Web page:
American journalist Bascomb tells how beginning in 1952, three young menAustralian, American, and Britishrivaled to be the first to run a mile in less than four minutes. Roger Bannister did it in 1954, but it turned out that instead of breaking the barrier, they only pushed it back to the newest shorter time and the races continued. Annotation ©2004 Book News, Inc., Portland, OR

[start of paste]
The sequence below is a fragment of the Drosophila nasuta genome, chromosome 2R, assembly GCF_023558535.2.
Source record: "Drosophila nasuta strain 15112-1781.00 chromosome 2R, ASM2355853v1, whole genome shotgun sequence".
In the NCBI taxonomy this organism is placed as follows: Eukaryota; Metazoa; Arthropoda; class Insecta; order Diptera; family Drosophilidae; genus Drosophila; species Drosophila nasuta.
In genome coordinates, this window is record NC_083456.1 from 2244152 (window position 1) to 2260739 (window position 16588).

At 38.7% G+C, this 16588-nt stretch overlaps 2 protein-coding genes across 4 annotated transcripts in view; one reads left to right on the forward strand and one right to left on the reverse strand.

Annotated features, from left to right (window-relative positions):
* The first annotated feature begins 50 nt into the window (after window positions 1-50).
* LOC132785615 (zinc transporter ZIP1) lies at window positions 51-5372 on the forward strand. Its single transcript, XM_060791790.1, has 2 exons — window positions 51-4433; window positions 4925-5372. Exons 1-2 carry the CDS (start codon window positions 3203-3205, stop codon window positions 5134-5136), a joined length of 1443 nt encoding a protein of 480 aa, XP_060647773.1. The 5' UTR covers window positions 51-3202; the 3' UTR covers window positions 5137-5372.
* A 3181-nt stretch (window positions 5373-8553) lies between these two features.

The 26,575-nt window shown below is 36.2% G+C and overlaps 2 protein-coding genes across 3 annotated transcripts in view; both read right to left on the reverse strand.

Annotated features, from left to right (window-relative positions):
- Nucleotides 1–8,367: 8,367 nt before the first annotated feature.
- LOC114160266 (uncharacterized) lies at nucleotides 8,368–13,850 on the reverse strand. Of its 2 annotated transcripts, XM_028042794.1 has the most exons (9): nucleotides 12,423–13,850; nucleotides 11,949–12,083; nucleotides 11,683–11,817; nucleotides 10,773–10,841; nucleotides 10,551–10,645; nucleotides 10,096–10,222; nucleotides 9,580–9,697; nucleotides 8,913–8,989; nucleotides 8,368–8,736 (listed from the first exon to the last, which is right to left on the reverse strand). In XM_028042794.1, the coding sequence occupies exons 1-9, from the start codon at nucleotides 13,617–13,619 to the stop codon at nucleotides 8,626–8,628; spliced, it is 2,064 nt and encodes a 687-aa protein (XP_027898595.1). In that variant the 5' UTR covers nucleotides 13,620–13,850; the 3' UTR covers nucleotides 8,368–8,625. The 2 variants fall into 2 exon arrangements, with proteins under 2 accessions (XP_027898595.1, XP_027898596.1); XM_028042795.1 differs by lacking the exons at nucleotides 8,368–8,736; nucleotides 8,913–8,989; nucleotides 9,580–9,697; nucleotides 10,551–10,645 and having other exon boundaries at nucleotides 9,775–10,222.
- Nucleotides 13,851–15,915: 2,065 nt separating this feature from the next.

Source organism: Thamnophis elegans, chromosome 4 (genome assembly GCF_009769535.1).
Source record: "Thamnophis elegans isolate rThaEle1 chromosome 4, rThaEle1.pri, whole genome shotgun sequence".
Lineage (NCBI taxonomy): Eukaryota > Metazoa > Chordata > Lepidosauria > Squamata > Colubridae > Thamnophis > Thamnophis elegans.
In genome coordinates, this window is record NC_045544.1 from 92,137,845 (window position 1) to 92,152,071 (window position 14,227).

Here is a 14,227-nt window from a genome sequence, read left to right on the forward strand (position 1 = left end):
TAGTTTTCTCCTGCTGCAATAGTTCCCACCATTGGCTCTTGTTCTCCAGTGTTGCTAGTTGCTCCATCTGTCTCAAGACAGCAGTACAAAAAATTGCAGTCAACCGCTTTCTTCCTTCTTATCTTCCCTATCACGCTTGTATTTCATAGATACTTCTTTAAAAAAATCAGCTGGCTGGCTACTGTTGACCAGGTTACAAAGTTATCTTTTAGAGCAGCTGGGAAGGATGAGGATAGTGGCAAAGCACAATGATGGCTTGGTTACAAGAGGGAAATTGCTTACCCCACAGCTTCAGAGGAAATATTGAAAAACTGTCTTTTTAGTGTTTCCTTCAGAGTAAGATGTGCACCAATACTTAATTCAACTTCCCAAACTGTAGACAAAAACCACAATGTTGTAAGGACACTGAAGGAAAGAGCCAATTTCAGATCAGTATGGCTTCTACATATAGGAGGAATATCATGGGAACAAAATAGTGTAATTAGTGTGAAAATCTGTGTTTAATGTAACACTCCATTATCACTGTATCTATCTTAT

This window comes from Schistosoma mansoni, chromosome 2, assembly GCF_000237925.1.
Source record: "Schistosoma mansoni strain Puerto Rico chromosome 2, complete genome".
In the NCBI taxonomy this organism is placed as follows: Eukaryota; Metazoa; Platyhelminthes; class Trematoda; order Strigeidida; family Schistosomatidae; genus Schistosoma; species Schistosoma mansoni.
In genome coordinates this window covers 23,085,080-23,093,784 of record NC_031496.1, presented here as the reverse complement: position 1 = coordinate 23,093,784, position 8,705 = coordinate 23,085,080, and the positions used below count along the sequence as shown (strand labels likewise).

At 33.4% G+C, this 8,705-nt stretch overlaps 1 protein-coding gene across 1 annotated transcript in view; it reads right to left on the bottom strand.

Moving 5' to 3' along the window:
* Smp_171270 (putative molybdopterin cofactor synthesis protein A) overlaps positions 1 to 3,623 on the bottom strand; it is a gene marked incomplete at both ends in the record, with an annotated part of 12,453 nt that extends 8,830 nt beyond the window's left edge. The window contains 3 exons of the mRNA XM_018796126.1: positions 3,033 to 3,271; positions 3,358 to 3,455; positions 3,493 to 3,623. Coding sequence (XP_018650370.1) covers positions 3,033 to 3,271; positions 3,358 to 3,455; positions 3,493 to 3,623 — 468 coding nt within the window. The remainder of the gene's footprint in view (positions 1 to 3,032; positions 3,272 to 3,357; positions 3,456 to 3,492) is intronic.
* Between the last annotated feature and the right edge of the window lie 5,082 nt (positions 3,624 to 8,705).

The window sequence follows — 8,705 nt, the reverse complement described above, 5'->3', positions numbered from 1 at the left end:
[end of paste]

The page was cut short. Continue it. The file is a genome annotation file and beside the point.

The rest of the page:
On May 6, 1954, Roger Bannister, a British medical student who squeezed in track workouts between hospital rounds, became the first man to run a mile in less than four minutes. It was a feat that had widely been thought impossible, but within seven weeks an even faster time was posted by the Australian John Landy, setting up a showdown later that year in a race that was billed as the “Mile of the Century.” In masterly fashion, Bascomb re-creates the battle of the milers, embellishing his account with fascinating forays into runner’s lore. (In the seventeenth century, athletes had their spleens excised to boost speed; in the nineteenth, they were advised to rest in bed at noon naked.) It’s a mark of Bascomb’s skill that, although the outcome of the race is well known, he keeps us in suspense, rendering in graphic detail the runners’ agony down the final stretch.